I have to agree with counting his time as a cost. Heck, he could have spent that time at McDonald’s more productively, if he were only measuring in money. Clearly stuff like fun at the job and investing in his company also has value for him, or he wouldn’t have done it. In his followup post, he mentioned: “My hope is that over time the company will develop a reputation for quality and that people will see that”. That means that he’s aware that a lot of what he’s buying is goodwill/reputation/brand, but of course there’s no way to measure the value of that, so it’s fair to leave that out of his calculation.

    On the subject of Open Source – I agree, it would be silly to write up a business study finding that you spent a lot of valuable time and got no income. The fact is, though, that’s exactly what you’re doing. It seems to work because of the alternate rewards of reputation and altruism, as Eric Raymond explained here: http://www.catb.org/~esr/writings/cathedral-bazaar/cathedral-bazaar/

  18. Knut says:

    Although I hate seeing good, hard working developers fail, I have been missing stories like this. The press coverage on IPhone developers have been very one-sided in my opinion.

    There’s been quit a lot of stories in the press like “Single developer put an app on Apple Store, instant $$$!”, but I’ve not seen any until now about anyone who has worked hard and not being successful. Life isn’t fair, and I think it takes quite a bit of luck in addition to good marketing to make it. Perhaps some people have gotten unrealistic expectations by all the one-sided stories in the press? (not saying that this fellow is one of them, he seems to be realistic about the whole thing)


  19. Clint says:

    In the Slashdot article about this, the comments pointed out that a)This is a simplistic color-matching game, the likes of which has only been seen a million times before and b) The guy put it up on the Apple Store for five times the usual price for these sorts of things. It’s not too surprising that the app bombed.


  20. mithmurr says:

    Just wanted to point out, in the original post, he stated he “had a budget of roughly $32,000 USD.” Then, at the end of the paragraph introducing the chart, “(all funds in Canadian Dollars).” So he’s gotten back even less money that it first appears.

  21. K says:

    The problem is: Why would I want to buy another (boring?) puzzle game? I’ve seen hundreds, if not thousands of these during the last ten years, and most of them have been free flash games.

  22. ydant says:

    $5 for a stupid game is a lot on the market he is selling on. Aren’t a LOT of games simply $1? If I can get my quick entertainment fix for $1, why would I pay $4 more?

  23. Kellandros says:

    Clint- how many of those comments about ‘another simplistic 3-color match’ were by people who actually played the game?

    If you read the first article, he mentioned reviews on fairly big sites(like Kotaku) that were positive, stating that the game had more depth than they expected.

    And for all the people claiming they could have written this in their spare time- how polished are your products? Menus, lack of bugs, consistently fun gameplay? Show it to a friend and ask if they would pay money for it. Can you come back to your own game and find it fun to play?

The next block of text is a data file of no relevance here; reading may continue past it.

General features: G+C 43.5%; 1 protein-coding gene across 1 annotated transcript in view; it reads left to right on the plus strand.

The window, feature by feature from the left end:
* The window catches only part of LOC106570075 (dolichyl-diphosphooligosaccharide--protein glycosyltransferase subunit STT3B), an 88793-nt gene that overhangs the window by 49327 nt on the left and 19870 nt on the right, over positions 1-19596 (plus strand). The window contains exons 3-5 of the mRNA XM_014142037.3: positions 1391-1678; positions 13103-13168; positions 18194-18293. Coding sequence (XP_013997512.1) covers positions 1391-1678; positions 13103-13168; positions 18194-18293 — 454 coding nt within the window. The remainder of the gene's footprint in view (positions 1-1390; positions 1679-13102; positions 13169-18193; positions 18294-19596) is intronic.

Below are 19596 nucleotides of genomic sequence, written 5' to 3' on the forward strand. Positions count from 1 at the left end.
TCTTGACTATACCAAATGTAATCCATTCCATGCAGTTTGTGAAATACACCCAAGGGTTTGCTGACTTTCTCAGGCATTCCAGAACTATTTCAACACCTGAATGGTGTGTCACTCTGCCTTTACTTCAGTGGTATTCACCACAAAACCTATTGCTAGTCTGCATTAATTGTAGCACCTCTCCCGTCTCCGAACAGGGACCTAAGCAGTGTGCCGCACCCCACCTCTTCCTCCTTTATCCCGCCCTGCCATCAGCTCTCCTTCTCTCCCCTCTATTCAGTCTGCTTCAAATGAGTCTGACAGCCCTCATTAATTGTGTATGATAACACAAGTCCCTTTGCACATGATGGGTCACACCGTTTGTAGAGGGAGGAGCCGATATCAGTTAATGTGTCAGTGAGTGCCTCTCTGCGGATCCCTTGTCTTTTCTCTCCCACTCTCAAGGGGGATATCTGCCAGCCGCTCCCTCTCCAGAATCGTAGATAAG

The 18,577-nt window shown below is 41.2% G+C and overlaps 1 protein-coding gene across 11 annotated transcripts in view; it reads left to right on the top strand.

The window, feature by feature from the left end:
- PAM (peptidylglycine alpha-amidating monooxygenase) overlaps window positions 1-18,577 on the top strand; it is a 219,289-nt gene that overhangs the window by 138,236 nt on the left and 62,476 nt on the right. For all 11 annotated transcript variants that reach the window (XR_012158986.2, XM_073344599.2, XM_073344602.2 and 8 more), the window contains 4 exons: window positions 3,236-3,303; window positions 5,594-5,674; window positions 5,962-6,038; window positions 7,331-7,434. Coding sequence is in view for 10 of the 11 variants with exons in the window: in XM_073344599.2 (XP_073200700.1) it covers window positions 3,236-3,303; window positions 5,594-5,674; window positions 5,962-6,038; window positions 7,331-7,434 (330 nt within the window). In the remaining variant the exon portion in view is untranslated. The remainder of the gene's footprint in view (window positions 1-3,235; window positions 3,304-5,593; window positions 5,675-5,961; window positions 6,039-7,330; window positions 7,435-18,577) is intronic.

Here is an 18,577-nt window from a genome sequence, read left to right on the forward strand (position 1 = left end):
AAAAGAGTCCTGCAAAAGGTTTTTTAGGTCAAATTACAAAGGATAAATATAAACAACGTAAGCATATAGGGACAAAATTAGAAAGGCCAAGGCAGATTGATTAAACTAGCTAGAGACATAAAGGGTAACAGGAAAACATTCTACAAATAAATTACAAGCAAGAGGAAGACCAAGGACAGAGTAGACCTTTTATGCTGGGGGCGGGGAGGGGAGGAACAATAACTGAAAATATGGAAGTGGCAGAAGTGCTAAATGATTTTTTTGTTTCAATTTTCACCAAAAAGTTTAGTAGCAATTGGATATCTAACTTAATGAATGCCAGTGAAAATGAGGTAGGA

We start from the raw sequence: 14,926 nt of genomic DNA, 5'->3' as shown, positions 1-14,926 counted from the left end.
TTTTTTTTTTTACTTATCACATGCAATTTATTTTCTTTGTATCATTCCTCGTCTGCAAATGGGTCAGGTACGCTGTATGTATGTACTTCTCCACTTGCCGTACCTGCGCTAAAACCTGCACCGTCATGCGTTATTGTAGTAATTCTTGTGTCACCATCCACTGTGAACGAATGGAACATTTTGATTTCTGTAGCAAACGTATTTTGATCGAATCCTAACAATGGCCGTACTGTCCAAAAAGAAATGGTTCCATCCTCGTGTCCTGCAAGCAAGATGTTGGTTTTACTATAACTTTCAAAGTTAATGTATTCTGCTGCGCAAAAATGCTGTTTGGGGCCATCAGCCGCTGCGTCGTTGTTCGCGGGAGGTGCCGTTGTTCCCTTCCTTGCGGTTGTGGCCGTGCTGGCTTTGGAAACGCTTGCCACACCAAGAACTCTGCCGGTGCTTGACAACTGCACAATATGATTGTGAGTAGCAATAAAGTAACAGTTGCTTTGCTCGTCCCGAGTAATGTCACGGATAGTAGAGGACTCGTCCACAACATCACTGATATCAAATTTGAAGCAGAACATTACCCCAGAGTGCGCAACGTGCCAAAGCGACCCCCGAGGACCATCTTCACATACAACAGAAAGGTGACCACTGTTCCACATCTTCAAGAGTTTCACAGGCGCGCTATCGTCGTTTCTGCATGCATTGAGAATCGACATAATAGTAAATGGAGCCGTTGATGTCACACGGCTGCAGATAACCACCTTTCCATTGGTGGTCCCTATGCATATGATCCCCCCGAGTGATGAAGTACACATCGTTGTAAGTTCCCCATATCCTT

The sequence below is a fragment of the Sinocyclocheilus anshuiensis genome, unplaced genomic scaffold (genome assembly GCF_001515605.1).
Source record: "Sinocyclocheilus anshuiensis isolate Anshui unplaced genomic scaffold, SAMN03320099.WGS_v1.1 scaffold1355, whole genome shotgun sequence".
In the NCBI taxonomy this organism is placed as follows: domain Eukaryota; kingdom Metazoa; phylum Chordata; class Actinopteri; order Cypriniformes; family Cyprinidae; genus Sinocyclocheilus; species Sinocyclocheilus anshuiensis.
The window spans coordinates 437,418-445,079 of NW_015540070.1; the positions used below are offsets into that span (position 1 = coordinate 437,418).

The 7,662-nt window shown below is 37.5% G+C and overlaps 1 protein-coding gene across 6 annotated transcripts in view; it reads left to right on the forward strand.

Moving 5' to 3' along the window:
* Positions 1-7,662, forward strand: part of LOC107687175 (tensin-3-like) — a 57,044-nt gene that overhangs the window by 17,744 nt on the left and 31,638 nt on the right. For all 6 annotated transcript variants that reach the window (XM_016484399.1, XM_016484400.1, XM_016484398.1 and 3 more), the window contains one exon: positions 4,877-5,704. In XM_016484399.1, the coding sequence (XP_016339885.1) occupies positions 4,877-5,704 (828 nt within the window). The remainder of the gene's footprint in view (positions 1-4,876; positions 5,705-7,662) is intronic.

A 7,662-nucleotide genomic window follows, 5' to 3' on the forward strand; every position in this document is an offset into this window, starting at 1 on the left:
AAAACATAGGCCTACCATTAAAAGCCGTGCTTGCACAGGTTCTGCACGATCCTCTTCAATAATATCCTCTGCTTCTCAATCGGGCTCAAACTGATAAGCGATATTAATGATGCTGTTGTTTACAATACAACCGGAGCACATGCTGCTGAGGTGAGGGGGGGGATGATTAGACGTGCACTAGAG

24. Nick says:

    Indeed, more time is spent on a product polishing it to a shine than actually throwing it together. I could probably code a simple “match 3 game” in a weeks time, but spend a lot longer time making sure that when I match up 4 of one color it takes out all 4. There are actually a lot of situations in a simple game that you have to anticipate and code to prevent, which is much more time spent than coding the basics.

    As for pricing, all I have to go on is that a family member has an iphone, and remarks that people are much more willing to splurge on simple, $1 games than a $5 game, even if it’s more polished and deep.

    Since there’s no demos on the store, most people are actually in the habit of making a “lite” version of their program for $1, and those are where the money’s being made. People spend 99c on the DUMBEST things, but don’t splurge for things that cost a lot more but are better.

    It’s just the way things are. He could have sold the game for 1 or 2 bucks, and probably have made the 32K in days.

  25. Nihil says:

    Are good reviews really that relevant a factor? What percentage of iPhone users who browse the App Store looking for a game also read Kotaku?

  26. Brundswick says:

    Folly: iPhone as platform.

  27. skizelo says:

    Man, the success of World of Goo still has me optimistic for the indies. And Braid. And Audiosurf.
    Don’t hold out much hope for the iPhone though.
    Still it’s a sad story. Sympathies for the developer.

  28. SatansBestBuddy says:

    Lack of marketing so nobody knows about your game + 5x higher price point than competition = no sales.

    People may be stupid, but they aren’t dumb. (or is it the other way round?)

  29. Duffy says:

    Well arguably they are both since they will spend $10 on a bunch of silly apps they will never use more then once but not $5 on something they might play a decent amount. I mean, it’s all relative when it comes to stuff like this.

  30. ThaneofFife says:

    I have to agree with the developer here. I’m always interested in numbers for businesses like this (still really want to see the official numbers for Dr. Horrible), and think he was right to release them. It may also prove to have been a good marketing ploy.